|Lebanon; Ottoman Empire; Syria;|
|19th-21st Centuries; Colonialism; Education; Identity/Representation; Ottoman Studies;|
|In decades after 1860, education was a principal area of conflict and negotiation in Ottoman Syria and Lebanon. Ottoman Arab youth were themselves the battleground, prize, and frequently the soldiers in a conflict between Anglo-American Protestants and predominately French Catholic missionaries, which the French state interpreted through a lens of the Eastern Question and its rivalry with the British. Despite expelling the Jesuits from France, successive republican French governments gave funding and exercised political influence on behalf of the formerly-banished order in exchange for using its network of schools to teach French and promote French cultural norms in the Levant. |
Examining the French Jesuits and the French-International Alliance israélite universelle’s work in Syria and Lebanon, I will argue that despite teaching French, the mission civilisatrice of the Catholic missionaries was fundamentally religious, not cultural, whereas the French Jewish organization sought to introduce their Ottoman coreligionists to French ideals of modernity, citizenship, and civilization. Together these organizations were not quite the storm troopers of colonialism in the Arab provinces of the Ottoman Empire, as some would have them, but non-state actors whose relationships to their host and funding states were constantly being reevaluated and renegotiated.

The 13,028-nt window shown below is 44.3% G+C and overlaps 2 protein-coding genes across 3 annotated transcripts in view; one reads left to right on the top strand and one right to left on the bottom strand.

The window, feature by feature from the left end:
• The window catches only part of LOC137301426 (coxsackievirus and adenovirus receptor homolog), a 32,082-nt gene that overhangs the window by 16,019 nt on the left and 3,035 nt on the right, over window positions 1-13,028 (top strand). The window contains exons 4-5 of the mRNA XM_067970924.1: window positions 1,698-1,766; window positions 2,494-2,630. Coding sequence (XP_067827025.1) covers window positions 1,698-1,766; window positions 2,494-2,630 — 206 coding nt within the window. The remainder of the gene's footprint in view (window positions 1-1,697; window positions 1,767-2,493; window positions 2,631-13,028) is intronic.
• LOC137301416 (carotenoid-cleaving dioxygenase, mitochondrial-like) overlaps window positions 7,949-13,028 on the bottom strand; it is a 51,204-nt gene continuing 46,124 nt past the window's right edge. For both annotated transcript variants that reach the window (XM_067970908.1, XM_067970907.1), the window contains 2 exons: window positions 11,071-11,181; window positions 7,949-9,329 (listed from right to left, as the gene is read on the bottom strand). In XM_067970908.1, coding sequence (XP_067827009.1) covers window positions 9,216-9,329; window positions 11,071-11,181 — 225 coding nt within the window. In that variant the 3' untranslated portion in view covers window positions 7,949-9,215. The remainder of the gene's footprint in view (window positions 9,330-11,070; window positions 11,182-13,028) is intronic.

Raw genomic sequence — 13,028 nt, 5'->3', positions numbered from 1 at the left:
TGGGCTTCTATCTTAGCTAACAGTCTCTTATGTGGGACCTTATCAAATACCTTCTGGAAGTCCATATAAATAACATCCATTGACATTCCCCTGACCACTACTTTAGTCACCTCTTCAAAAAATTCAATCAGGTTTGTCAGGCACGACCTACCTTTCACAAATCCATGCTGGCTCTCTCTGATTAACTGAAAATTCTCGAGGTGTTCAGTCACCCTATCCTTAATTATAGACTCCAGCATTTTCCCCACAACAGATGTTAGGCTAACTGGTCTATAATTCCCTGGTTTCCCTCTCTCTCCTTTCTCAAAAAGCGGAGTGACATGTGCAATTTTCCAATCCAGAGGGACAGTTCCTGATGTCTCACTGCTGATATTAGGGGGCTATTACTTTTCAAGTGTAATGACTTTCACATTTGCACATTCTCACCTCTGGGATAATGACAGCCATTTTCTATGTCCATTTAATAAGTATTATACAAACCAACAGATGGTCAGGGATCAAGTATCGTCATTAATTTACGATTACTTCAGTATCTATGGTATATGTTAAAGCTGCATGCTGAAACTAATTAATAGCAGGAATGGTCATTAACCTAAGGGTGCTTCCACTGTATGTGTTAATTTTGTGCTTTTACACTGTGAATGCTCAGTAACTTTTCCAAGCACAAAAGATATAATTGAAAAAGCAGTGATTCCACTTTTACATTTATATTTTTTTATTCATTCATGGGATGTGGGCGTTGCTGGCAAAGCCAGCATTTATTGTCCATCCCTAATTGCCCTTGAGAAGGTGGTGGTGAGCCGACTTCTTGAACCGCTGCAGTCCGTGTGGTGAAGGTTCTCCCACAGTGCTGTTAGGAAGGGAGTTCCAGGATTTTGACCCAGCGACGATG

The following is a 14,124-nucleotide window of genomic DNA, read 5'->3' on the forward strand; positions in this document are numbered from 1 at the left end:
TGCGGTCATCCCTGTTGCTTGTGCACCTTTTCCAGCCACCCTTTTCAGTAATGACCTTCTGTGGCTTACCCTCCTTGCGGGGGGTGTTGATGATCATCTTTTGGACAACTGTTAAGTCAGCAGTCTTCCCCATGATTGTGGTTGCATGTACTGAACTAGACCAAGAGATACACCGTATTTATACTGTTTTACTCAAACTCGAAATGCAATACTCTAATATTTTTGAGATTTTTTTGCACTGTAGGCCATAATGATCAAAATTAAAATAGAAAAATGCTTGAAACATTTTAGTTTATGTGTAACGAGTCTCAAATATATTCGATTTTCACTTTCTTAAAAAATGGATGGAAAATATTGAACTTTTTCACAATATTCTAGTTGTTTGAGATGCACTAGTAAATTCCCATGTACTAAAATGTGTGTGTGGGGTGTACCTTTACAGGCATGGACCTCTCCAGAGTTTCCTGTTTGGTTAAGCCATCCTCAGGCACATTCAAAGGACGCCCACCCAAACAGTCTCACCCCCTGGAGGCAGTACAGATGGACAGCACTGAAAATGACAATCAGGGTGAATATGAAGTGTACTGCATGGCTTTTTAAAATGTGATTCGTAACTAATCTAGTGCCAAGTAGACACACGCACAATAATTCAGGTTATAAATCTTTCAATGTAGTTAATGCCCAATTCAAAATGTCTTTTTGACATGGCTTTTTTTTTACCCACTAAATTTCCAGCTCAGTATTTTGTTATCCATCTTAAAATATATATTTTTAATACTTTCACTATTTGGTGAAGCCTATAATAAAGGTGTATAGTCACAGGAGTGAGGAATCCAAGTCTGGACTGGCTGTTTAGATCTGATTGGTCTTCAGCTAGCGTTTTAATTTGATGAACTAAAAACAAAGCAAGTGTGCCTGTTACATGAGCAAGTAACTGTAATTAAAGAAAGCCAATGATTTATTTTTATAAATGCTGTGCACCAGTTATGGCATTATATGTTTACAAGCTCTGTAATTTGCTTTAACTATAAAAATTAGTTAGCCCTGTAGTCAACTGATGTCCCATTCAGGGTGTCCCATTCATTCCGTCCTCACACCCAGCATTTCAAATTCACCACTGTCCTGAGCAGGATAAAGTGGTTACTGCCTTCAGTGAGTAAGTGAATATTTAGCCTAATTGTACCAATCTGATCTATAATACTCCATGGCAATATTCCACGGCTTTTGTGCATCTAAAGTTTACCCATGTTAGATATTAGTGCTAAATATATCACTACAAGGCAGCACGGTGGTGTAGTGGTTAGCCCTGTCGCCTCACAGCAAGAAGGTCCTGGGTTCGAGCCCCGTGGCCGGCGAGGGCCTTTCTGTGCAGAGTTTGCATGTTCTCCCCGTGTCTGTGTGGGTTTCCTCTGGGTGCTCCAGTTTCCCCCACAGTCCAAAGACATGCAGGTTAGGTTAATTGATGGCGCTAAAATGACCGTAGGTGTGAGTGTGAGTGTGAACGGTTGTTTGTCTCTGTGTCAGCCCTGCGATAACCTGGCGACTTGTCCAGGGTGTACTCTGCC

Though the French would not establish a permanent political entity in the Levant until after the First World War, the years after 1860 saw a rise in proposals from the Catholic-Royalist French right to destabilize, invade, or occupy the region on a permanent basis, and the governmental and non-governmental officials proposing these plans for Franco-Christian rule frequently saw the missionary schools and their instruction of French as the first step in any political mission.
Whether intentional or not, the result of these missions was the deepening of lines of sectarian religious identity, supplanting those of class and region. The Jesuits succeeded in their stated goal of filling the halls of government with a generation of Jesuit-educated, Franco-Christian Lebanese, who would shape the orientation of their communities and the state during the mandate period and after independence.